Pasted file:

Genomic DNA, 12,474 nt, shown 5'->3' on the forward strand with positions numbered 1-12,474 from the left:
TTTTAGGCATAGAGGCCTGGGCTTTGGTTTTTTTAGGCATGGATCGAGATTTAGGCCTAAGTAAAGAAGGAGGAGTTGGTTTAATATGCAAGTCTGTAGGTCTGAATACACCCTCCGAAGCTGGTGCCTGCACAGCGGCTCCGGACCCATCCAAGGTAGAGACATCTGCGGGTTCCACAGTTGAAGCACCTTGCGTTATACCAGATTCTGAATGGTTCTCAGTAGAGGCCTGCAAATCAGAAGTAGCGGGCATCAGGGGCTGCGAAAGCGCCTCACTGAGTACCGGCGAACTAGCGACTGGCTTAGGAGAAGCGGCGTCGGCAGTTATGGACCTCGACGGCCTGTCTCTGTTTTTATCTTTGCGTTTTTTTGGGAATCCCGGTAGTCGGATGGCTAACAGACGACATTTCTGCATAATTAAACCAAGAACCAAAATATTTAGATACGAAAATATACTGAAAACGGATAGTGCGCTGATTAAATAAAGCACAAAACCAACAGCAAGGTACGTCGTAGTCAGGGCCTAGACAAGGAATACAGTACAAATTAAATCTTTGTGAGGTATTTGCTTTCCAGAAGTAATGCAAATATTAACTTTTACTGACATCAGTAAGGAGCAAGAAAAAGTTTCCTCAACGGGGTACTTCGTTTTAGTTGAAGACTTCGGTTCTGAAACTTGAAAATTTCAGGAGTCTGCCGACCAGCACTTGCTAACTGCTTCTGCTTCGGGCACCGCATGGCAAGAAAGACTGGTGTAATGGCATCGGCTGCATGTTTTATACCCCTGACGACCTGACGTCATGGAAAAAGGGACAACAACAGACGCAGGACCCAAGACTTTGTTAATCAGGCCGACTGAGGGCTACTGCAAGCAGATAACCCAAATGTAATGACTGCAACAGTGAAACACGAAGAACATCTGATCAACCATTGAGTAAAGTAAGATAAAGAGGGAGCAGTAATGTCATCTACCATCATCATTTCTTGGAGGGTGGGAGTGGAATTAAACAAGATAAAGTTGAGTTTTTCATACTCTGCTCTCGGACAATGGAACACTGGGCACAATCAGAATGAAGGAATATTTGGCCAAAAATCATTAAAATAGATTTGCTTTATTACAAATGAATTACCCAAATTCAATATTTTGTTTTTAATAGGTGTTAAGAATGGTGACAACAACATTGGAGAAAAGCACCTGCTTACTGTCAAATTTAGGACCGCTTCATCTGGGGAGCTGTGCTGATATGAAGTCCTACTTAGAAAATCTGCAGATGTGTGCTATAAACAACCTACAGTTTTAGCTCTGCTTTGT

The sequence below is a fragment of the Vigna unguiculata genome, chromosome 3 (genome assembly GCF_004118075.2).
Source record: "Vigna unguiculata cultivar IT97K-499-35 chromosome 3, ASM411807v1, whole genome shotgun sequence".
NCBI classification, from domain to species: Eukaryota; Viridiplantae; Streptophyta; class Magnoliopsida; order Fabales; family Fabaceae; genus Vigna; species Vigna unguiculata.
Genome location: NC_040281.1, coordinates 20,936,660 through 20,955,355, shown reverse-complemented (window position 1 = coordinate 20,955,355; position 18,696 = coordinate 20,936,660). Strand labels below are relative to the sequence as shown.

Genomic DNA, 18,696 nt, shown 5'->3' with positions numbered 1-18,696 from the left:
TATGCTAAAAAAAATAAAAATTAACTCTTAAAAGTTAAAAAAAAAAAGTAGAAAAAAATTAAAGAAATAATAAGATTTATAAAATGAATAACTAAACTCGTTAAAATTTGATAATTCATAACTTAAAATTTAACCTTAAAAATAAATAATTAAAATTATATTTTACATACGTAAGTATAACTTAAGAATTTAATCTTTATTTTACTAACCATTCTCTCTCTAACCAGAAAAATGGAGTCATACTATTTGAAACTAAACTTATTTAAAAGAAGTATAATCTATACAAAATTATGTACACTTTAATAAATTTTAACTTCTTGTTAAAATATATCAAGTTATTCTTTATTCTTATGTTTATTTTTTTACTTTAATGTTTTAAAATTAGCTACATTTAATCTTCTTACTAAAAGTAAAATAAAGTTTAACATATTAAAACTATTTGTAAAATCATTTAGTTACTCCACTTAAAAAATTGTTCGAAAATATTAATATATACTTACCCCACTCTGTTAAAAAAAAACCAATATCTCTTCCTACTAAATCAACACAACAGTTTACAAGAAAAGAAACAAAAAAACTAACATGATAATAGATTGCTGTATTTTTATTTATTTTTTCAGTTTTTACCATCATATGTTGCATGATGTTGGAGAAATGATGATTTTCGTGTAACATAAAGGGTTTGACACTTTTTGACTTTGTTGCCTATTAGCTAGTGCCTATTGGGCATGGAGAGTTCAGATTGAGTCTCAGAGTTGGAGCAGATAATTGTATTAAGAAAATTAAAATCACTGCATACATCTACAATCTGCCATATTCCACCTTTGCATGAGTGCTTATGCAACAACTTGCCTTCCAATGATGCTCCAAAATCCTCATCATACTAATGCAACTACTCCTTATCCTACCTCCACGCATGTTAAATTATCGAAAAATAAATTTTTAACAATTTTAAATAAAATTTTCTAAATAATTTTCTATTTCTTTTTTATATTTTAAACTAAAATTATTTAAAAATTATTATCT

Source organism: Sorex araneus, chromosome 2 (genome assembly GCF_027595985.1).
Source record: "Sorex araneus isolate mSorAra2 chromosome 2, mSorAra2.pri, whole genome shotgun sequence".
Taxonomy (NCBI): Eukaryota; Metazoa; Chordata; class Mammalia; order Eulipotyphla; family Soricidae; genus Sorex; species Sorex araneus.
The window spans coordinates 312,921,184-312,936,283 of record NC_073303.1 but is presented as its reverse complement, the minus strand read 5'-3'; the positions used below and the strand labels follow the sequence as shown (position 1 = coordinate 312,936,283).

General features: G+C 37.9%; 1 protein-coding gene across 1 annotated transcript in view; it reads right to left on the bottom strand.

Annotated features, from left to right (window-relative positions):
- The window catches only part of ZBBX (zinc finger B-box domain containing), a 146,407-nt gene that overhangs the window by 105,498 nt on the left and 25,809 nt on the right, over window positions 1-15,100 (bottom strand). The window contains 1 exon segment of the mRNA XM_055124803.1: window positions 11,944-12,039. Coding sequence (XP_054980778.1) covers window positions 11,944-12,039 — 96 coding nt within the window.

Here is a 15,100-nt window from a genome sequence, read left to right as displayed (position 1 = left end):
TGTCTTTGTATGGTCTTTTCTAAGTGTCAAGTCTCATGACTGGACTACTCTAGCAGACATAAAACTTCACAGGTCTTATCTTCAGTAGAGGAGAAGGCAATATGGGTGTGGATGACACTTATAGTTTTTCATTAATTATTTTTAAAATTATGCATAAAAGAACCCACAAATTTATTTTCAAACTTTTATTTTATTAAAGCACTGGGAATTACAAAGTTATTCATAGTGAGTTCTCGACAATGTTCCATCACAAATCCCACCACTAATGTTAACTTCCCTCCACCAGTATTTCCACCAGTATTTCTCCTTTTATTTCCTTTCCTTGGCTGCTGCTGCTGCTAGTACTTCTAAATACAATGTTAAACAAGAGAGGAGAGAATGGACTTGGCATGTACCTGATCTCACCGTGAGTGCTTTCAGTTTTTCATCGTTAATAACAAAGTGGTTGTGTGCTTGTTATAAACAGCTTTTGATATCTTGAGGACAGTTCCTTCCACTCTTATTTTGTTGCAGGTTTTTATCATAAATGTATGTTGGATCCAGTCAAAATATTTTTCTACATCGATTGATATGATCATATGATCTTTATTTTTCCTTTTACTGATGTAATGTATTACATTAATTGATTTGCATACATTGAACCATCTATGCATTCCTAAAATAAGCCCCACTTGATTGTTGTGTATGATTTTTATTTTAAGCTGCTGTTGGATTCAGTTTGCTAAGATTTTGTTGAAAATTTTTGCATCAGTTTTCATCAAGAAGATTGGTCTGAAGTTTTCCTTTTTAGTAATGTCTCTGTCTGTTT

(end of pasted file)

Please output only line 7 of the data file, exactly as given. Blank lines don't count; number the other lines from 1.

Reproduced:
Genomic DNA, 18,696 nt, shown 5'->3' with positions numbered 1-18,696 from the left: